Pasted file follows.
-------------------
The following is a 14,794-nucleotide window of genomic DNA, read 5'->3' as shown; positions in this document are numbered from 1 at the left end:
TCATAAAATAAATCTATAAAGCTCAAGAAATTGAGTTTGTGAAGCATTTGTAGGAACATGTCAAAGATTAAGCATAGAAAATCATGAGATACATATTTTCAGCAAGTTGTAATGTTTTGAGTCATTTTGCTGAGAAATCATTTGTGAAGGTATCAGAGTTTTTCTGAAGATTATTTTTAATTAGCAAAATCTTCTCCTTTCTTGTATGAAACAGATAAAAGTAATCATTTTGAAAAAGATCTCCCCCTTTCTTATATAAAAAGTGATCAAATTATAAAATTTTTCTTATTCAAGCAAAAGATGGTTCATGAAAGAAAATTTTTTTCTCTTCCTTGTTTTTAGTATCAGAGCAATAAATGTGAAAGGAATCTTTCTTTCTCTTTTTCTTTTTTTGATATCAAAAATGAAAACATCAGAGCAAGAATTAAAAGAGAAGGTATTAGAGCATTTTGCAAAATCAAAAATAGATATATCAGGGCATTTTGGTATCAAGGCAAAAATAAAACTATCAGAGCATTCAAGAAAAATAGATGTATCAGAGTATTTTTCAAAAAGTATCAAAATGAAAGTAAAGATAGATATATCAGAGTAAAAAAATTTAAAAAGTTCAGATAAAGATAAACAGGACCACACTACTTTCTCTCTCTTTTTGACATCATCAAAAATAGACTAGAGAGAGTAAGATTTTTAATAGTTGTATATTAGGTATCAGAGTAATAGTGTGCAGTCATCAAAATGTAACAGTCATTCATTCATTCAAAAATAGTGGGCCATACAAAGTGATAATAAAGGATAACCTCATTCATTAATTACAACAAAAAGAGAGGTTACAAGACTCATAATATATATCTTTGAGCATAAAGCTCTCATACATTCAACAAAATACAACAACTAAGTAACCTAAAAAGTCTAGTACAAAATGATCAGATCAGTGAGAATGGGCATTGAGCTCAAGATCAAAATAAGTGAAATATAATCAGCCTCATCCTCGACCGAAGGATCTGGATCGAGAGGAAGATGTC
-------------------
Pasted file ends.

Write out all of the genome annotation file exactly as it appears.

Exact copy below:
The following is a 14,794-nucleotide window of genomic DNA, read 5'->3' as shown; positions in this document are numbered from 1 at the left end:
TCATAAAATAAATCTATAAAGCTCAAGAAATTGAGTTTGTGAAGCATTTGTAGGAACATGTCAAAGATTAAGCATAGAAAATCATGAGATACATATTTTCAGCAAGTTGTAATGTTTTGAGTCATTTTGCTGAGAAATCATTTGTGAAGGTATCAGAGTTTTTCTGAAGATTATTTTTAATTAGCAAAATCTTCTCCTTTCTTGTATGAAACAGATAAAAGTAATCATTTTGAAAAAGATCTCCCCCTTTCTTATATAAAAAGTGATCAAATTATAAAATTTTTCTTATTCAAGCAAAAGATGGTTCATGAAAGAAAATTTTTTTCTCTTCCTTGTTTTTAGTATCAGAGCAATAAATGTGAAAGGAATCTTTCTTTCTCTTTTTCTTTTTTTGATATCAAAAATGAAAACATCAGAGCAAGAATTAAAAGAGAAGGTATTAGAGCATTTTGCAAAATCAAAAATAGATATATCAGGGCATTTTGGTATCAAGGCAAAAATAAAACTATCAGAGCATTCAAGAAAAATAGATGTATCAGAGTATTTTTCAAAAAGTATCAAAATGAAAGTAAAGATAGATATATCAGAGTAAAAAAATTTAAAAAGTTCAGATAAAGATAAACAGGACCACACTACTTTCTCTCTCTTTTTGACATCATCAAAAATAGACTAGAGAGAGTAAGATTTTTAATAGTTGTATATTAGGTATCAGAGTAATAGTGTGCAGTCATCAAAATGTAACAGTCATTCATTCATTCAAAAATAGTGGGCCATACAAAGTGATAATAAAGGATAACCTCATTCATTAATTACAACAAAAAGAGAGGTTACAAGACTCATAATATATATCTTTGAGCATAAAGCTCTCATACATTCAACAAAATACAACAACTAAGTAACCTAAAAAGTCTAGTACAAAATGATCAGATCAGTGAGAATGGGCATTGAGCTCAAGATCAAAATAAGTGAAATATAATCAGCCTCATCCTCGACCGAAGGATCTGGATCGAGAGGAAGATGTC